Maundy Thursday: Service of Word & Sacrament
Holy Saturday: Vigil of Easter
A vigil is a service of Scripture readings and prayers in which believers vigilantly and eagerly wait and watch for the celebration of the Savior’s deliverance. The Easter Vigil is the most well-known and historic of the Church’s vigils. In fact, in its general structure, it is one of the most ancient services of the Christian Church. Early records indicate that it may have been celebrated in Jerusalem already by the second century, and from there it soon spread to the rest of the church.
From its beginnings, the Easter Vigil was closely connected to Holy Baptism. In the pagan world, a conversion to Christianity meant making a clean break from one’s former lifestyle. It also meant facing difficult times, perhaps even death. The instruction of adults was, therefore, intensive and thorough, practical as well as intellectual. The instruction intensified during the season of Lent, as catechumens pondered not only the Savior’s battle with evil, but also their own battle with Satan and his forces. At the Easter Vigil converts were baptized, confirmed, and received their first communion.
The Easter Vigil consists of four parts: the Service of Light, the Service of Lessons, the Service of Baptism, and the Service of Holy Communion:
The Cross and Passion of Our Lord are the Hour of His Glory
Our Lord enters Jerusalem triumphantly, by joyful shout and palm branches. But that triumph is soon eclipsed by His suffering and death, where His true Triumph is found. “The Lord is my Rock and my Fortress and my Deliverer” (Historic Introit). The deliverance He brings comes through His riding in, through His Incarnation and death on your behalf (Epistle). It is yours this day to hear the account of His Passion, His willing suffering and death, His active and passive obedience, by which He earns for you salvation (Gospel). That salvation is won by His drinking of the cup (Communion), that He bring you the Cup of Salvation, that you enter heaven triumphantly (Processional Gospel). May His victory be your consolation this day as you see through His Passion to His entry into the Heavenly Jerusalem.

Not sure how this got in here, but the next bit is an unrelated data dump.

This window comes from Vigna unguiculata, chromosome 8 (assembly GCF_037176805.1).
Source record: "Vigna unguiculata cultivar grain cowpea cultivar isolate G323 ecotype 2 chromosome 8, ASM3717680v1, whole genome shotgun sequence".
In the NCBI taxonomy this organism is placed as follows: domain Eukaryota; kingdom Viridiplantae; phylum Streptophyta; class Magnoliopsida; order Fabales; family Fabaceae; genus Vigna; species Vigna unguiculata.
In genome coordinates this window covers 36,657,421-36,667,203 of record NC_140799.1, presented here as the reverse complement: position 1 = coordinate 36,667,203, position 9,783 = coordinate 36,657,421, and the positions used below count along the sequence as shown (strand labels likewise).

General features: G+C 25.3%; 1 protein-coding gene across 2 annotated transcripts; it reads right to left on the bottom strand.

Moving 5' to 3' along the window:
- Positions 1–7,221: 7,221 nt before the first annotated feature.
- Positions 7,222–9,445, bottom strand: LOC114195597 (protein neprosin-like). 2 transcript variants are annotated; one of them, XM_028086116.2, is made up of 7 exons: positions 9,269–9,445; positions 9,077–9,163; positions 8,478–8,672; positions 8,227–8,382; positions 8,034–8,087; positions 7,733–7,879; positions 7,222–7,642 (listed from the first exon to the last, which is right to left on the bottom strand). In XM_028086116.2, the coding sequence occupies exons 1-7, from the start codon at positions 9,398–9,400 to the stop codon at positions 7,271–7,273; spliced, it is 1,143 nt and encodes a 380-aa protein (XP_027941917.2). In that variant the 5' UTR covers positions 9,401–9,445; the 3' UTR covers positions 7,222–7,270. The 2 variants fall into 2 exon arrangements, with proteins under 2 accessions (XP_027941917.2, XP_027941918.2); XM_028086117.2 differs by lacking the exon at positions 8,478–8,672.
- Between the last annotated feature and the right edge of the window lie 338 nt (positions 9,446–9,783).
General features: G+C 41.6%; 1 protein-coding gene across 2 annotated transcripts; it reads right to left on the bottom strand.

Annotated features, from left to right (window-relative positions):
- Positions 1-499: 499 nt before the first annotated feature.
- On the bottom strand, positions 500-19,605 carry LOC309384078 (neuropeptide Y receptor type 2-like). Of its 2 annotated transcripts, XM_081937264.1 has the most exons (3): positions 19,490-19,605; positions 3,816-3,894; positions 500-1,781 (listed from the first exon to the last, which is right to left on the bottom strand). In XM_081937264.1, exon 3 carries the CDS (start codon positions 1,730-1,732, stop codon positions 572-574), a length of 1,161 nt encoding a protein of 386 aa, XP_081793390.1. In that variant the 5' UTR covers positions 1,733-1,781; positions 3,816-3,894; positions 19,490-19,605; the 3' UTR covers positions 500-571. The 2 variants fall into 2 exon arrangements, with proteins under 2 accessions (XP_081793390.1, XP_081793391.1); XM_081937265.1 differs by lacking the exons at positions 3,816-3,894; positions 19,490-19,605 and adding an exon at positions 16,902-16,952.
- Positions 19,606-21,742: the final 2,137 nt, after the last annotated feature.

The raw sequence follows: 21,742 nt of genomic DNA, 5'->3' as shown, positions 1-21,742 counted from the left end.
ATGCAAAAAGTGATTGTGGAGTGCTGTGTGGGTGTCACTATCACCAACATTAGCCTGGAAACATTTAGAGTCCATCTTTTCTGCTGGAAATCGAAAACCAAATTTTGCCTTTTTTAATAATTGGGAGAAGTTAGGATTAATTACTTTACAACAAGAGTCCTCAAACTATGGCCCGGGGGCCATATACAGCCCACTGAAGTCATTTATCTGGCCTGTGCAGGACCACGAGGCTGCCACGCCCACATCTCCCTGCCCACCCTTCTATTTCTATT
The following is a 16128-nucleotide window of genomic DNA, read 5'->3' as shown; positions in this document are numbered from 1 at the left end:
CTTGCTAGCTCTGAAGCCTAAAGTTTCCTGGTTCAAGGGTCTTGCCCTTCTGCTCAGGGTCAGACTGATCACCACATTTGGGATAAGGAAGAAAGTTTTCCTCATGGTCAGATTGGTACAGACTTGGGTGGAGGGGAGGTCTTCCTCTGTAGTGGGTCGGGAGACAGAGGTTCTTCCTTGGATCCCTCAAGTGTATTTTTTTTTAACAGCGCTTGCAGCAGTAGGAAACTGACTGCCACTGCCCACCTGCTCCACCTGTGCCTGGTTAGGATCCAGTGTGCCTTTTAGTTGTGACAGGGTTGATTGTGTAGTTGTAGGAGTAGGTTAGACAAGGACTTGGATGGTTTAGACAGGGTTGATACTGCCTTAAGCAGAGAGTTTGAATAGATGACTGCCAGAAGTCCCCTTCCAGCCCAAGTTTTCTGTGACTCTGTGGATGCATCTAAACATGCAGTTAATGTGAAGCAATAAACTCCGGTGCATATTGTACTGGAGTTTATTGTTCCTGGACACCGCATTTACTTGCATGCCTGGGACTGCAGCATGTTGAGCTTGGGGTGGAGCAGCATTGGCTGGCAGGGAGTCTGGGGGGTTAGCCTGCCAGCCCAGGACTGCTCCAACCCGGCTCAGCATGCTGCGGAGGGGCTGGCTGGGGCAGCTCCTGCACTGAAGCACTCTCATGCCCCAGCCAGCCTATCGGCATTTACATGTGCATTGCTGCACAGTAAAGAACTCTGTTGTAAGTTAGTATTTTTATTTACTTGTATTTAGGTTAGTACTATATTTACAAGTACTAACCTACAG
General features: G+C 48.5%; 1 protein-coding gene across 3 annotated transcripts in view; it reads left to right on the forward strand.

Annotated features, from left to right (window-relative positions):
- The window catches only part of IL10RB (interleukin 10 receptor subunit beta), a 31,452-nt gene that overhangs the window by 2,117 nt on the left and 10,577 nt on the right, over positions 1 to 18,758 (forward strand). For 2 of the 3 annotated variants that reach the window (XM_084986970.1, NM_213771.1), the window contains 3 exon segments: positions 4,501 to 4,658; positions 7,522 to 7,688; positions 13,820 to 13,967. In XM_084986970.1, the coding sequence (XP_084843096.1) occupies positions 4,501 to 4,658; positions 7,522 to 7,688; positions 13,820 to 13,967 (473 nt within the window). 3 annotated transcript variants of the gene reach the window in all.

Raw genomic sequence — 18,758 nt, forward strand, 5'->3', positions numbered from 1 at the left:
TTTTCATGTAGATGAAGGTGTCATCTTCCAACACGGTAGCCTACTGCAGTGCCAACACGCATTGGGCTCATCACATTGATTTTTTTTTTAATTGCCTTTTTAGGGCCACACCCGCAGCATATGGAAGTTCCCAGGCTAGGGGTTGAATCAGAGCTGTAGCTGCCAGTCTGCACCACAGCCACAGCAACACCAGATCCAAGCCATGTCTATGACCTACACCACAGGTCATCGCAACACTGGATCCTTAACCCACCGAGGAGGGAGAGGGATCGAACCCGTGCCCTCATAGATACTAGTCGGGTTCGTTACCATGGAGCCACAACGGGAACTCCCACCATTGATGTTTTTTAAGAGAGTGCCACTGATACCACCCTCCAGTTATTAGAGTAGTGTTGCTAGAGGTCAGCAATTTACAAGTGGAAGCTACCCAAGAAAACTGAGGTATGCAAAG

Today is often called “Palm Sunday.” But today also sets the stage for Holy Week. It’s not a week of mourning, but there are notes of joy and victory throughout, a realization that Christ’s sacred Passion was the path to Easter glory. This is why we read the account of our Lord’s Passion in its entirety today. We will not understand this week unless we keep these events in mind. That is true even today as we hear of His death, but receive him alive in the Supper.
The enormous significance on Christ’s suffering, death, and resurrection has always been the central focus of Christian worship. Prior to the fourth century, Easter Day itself included all three emphases, but thereafter they were distributed over three days of special observance, which St. Augustine of Hippo called “the most holy triduum (“three days”) of the crucified, buried, and risen Lord.” These days have long been understood as the climax of the church’s year. We hope you notice the close connection between the three services of Maundy Thursday (Institution of the Lord’s Supper), Good Friday (Christ’s death), and Holy Saturday, known as the Vigil of Easter (Christ buried in the tomb). Each of these services connects, one into another. For this reason, all three services are included in this folder. This is also the reason that the service this evening, as well as tomorrow evening, does not include a blessing. That blessing will come at the end of the third service—Easter Vigil—which we will celebrate at sunrise on Easter morning.